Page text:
Cal State Chancellor Says Virtual Classes Can Still Lead To 'Lifetime Of Opportunity'
School hasn't ended yet in most places around the country. But educators are already grappling with what the next academic year will look like, as the future spread of the coronavirus in the U.S. remains unclear.
This week, California State University — the largest four-year public college system in the country — announced it plans to suspend in-person classes for its roughly 480,000 students for the semester beginning in August and move most instruction online.
The university system consists of 23 campuses, covering an 800-mile swath of the state.
With its decision in April to begin the fall 2020 semester online, the campus of California State University, Fullerton became one of the first U.S. colleges to disclose contingency plans for prolonged coronavirus disruptions.
Timothy White, chancellor of the California State University system, emphasizes that classes are not canceled.
"The university does remain open," he tells All Things Considered. "But we're going to shift as much as we can into the virtual environment. And we're also going to be spending the next several months with our faculty and staff on professional development and training and the introduction of even more sophisticated ways in which to do virtual learning."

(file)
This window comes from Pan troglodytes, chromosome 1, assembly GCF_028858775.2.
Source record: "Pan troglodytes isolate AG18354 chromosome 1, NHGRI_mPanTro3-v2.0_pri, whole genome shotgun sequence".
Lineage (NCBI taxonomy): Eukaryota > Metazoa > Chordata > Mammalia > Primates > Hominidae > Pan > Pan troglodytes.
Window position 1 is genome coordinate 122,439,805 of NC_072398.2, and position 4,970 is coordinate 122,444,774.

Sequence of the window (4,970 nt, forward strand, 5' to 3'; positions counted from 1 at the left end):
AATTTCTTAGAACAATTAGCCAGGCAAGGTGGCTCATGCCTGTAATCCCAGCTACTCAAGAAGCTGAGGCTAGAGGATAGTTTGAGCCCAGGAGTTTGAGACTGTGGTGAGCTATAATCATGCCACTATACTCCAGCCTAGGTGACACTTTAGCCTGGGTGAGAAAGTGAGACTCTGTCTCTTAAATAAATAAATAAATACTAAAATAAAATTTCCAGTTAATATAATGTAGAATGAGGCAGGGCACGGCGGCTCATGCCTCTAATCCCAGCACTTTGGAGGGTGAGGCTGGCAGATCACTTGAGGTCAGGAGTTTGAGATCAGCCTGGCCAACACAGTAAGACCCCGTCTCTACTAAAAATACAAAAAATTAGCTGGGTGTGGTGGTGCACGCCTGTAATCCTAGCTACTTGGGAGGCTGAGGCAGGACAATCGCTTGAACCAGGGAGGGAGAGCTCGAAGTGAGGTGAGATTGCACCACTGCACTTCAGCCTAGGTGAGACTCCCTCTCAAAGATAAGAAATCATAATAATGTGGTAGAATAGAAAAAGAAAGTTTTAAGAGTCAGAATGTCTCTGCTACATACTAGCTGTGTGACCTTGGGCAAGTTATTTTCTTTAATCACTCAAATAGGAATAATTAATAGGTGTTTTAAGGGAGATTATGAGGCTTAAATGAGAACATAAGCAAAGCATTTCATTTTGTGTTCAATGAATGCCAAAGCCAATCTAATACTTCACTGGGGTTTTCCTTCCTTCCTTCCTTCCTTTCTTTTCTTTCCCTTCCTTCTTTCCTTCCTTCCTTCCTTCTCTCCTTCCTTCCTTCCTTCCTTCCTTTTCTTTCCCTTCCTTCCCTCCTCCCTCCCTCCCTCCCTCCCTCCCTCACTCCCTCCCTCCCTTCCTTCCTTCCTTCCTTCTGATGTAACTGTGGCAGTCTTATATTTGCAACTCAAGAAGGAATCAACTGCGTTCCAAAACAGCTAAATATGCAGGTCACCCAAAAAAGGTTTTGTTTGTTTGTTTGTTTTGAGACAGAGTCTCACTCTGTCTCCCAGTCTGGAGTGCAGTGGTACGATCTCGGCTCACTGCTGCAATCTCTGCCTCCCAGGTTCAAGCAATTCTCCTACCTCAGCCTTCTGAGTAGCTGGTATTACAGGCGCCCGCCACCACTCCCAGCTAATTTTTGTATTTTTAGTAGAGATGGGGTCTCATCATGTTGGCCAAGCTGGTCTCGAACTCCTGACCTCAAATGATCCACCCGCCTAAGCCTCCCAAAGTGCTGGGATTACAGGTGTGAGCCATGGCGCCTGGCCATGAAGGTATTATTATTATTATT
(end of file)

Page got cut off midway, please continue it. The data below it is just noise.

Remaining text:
You're projecting upwards of $300 million in losses for the spring term alone because of this pandemic. Are you concerned that ending most in-person classes in the fall could further threaten the financial picture for Cal State?
The data so far indicate that enrollments are actually stable or up on every one of our campuses. So the overall sense that many people raise that enrollments will go down is not supported by fact in the California State University [system].
Tuition will remain the same, even though classes are going to be mostly online?
Tuition and mandatory fees will remain the same because the faculty and the staff are employed to deliver that. And in fact, the cost of education is going up, with the purchasing of much more technology and the training that we'll be doing over the summer. And remember, the tuition only pays a portion of the overall cost of the university — the other piece, of course, coming from the state appropriation. So ... there is a confluence of the disease issues, coupled with an austere budget circumstance, that is going to be testing us this next year.
What do you say to someone who was looking forward to the college experience — to interacting with fellow students, to being inside actual lecture halls full of classmates ... to living a dormitory life. What do you say about the essential college experience being ripped away?
I acknowledge and respect that. And I concur that it will be a different experience in the fall, but it won't be a bad experience. And it is much more important if you think about the long-term picture as a student and as a family.
... Leaning in and taking your courses and making progress to a degree gets you to that degree sooner rather than later, and then creates a lifetime of opportunity you otherwise would not have economically and socially, career wise. So, while acknowledging that some of that excitement will not be there when we're doing things virtually, this is a shorter-term problem for a much longer-term gain.
Listen to the full interview at the audio link above.